There's a natural tendency to want to copy the grace and aesthetics so common among Parisians (or at least so our collective imagination tells us) but the reality is that the rules aren't so neatly defined. There isn’t one solitary style that encapsulates Parisian fashion, nor is there one common interior design sensibility that characterizes Parisian homes. Similarly, the way Parisians entertain in their homes escapes one unifying standard. But there are a few common elements, even if the experience varies in form.
To help clarify, three Parisians gave their guiding principles on hosting dinner parties:
1. Never Set an End Time
First things first: They don’t put a cap on the evening before it begins. Usha Bora, the designer and owner of the Franco-Indian lifestyle brand Jamini, says that the longer the dinner lasts, the more Parisian it is. “I often invite people to arrive at 8:30 p.m. and we regularly go on until 1:30 or 2 in the morning.” The evening hinges on good food and wine, to be sure, but what creates a rhythm between courses is a healthy helping of conversation. “A big non-negotiable is a lot of talk around the food—how you cooked this or that dish, where to get really good this or that ingredient, what incredible thing you tasted on vacation in this or that place,” says cookbook author and Chocolate & Zucchini blogger Clotilde Dusoulier. “No need for additional entertainment or structured activity of any kind.” (Alas, charades should be reserved for another occasion.)
2. Start With an Apéro
Then, it’s about striking the right balance between the meal, the presentation, and the atmosphere. There's one must-do: Start with an apéro, often in a room separate from where guests will dine. “In autumn and winter, I offer my guests champagne or non-sparkling wine to start, which I serve with foie gras, fresh rustic bread, and fleur de sel," says interior designer Emilie Bonaventure. "In the warmer months, I switch to aperitivo—fresh Bellinis or a martini.”
The nibbles that go with those pre-dinner drinks don’t need to be elaborate—even nuts and crackers would do—but all three women agree those snacks are key to properly kicking off the evening. Bora uses it as an opportunity to share foods picked up from her favorite gourmet grocer or from the places she visits during her travels. “Alongside the wine, we mostly serve different kinds of gourmet saucisson [sausage] or garden-fresh radishes, sometimes tapenade or sun-dried tomato paste from Julhès, sometimes Italian, or even Spanish ham, Indian mini-samosas, different kinds of pâté from the Pays Basque or Provence—it all depends on the season.”
3. Keep the Table Setting Simple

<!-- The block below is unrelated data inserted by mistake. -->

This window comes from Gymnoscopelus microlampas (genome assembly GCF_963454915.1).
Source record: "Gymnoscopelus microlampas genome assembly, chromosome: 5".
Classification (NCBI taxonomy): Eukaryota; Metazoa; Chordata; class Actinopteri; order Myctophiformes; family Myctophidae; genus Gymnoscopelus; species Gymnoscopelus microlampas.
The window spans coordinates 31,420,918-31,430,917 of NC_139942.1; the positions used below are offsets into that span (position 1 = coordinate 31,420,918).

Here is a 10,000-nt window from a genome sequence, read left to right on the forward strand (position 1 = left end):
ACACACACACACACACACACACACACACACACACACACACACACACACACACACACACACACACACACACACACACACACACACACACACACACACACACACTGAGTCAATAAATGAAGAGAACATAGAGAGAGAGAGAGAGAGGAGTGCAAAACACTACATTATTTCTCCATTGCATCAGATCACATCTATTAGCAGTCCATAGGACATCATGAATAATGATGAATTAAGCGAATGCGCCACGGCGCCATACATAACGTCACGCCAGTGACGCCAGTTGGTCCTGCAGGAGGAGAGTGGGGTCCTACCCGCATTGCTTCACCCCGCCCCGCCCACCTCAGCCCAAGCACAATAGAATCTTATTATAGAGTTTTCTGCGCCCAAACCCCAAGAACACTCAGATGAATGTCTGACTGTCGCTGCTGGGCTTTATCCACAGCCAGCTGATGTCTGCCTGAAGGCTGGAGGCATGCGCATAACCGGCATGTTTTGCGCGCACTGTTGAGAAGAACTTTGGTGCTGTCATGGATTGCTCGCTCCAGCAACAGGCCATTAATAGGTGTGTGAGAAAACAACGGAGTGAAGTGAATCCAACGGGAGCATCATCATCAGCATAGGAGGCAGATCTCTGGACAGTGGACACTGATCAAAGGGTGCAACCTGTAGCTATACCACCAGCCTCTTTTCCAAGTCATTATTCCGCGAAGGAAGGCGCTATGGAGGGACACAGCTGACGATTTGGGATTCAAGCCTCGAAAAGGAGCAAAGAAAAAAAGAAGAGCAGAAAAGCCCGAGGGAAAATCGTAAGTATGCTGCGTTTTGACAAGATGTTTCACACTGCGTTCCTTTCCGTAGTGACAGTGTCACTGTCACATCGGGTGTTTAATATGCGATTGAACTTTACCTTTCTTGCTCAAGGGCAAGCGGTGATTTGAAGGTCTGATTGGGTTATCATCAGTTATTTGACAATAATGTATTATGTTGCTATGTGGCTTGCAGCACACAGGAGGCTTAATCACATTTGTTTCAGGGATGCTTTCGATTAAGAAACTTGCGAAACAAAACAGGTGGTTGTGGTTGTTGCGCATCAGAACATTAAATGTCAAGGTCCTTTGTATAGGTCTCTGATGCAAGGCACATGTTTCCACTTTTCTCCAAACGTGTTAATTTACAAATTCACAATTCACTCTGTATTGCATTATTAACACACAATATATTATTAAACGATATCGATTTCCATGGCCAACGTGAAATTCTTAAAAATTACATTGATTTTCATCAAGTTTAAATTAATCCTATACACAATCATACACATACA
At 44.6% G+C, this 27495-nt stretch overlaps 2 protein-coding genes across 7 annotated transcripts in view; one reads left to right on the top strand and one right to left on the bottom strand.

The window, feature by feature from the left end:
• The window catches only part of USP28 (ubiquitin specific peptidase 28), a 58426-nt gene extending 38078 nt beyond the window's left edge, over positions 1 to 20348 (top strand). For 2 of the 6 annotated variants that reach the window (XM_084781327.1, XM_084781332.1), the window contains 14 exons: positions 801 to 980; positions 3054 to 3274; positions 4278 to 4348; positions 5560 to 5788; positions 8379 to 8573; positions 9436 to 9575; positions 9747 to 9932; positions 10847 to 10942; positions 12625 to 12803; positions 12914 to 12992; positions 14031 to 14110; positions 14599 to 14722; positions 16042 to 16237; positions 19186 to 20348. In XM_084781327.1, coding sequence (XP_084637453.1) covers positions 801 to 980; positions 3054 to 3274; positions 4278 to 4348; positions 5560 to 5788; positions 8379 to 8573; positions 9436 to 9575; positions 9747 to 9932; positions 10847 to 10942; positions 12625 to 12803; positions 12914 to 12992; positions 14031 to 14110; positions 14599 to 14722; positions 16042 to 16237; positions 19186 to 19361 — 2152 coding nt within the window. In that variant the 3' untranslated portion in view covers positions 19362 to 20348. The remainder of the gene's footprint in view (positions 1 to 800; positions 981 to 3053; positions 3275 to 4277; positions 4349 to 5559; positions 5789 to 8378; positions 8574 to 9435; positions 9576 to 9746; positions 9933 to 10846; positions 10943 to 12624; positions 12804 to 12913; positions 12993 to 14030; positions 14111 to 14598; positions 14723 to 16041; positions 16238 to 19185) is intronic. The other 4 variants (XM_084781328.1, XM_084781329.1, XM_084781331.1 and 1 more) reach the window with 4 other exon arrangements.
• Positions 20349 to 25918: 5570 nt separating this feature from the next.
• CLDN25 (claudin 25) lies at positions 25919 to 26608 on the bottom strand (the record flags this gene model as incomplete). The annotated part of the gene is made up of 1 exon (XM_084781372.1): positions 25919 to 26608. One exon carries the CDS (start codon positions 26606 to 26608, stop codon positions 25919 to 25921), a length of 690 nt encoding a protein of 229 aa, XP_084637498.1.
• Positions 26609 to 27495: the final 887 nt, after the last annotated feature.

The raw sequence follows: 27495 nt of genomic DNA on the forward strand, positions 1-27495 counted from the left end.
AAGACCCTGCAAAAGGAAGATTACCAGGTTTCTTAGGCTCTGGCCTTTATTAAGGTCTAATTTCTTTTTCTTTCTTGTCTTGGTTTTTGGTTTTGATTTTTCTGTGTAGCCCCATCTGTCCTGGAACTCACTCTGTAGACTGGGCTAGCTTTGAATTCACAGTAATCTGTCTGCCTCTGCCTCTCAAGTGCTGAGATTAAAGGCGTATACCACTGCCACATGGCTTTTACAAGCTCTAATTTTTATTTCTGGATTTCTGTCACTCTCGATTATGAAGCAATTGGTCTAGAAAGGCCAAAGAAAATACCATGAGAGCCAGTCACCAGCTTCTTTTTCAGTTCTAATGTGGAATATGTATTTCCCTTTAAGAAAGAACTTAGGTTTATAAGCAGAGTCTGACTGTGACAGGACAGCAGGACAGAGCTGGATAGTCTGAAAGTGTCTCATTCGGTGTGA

Whether you follow with an appetizer or let the apéro serve that purpose is completely up to individual taste. But what isn’t up for negotiation is the presentation of the table. Dusoulier, Bora, and Bonaventure all insist that it should be kept simple—never over-decorated—and should reveal something about your personality. The rule of French styling applies here: If, before you leave the house, you remove one piece of jewelry, here you should remove one item from the table before guests arrive.
“I keep the table decoration to a minimum but each element is something that we love and have collected over the years so it has a story: a plain linen tablecloth and double-sided patterned napkins I’ve sewed myself; knives we bought from an artisan in the village of Laguiole; hammered metal forks we found in Kyoto,” says Dusoulier. “All of these we use daily. I’m a minimalist and wouldn’t want to have a separate set that’s too good for us!” Bonaventure doesn’t believe in trying to impress her closest friends who come around for dinner, but she always has a Muriel Grateau tablecloth, vintage tableware, and candlesticks. “Candlelight makes women even more beautiful."
4. Don't Kill Yourself Making Everything From Scratch
As for the rest of the meal: Expect to make the main course from scratch, but if pressed for time, Dusoulier says you have a free pass to serve store-bought sides from a good local provider or assembled from quality products. “Bonus points if there’s a story behind those dishes or ingredients—it’s a lemon tart by the former head pastry chef at La Maison du Chocolat or a snail rillette from the snail farm we visited in the Perche.” Because ultimately, what would the Parisian gathering be without the stories?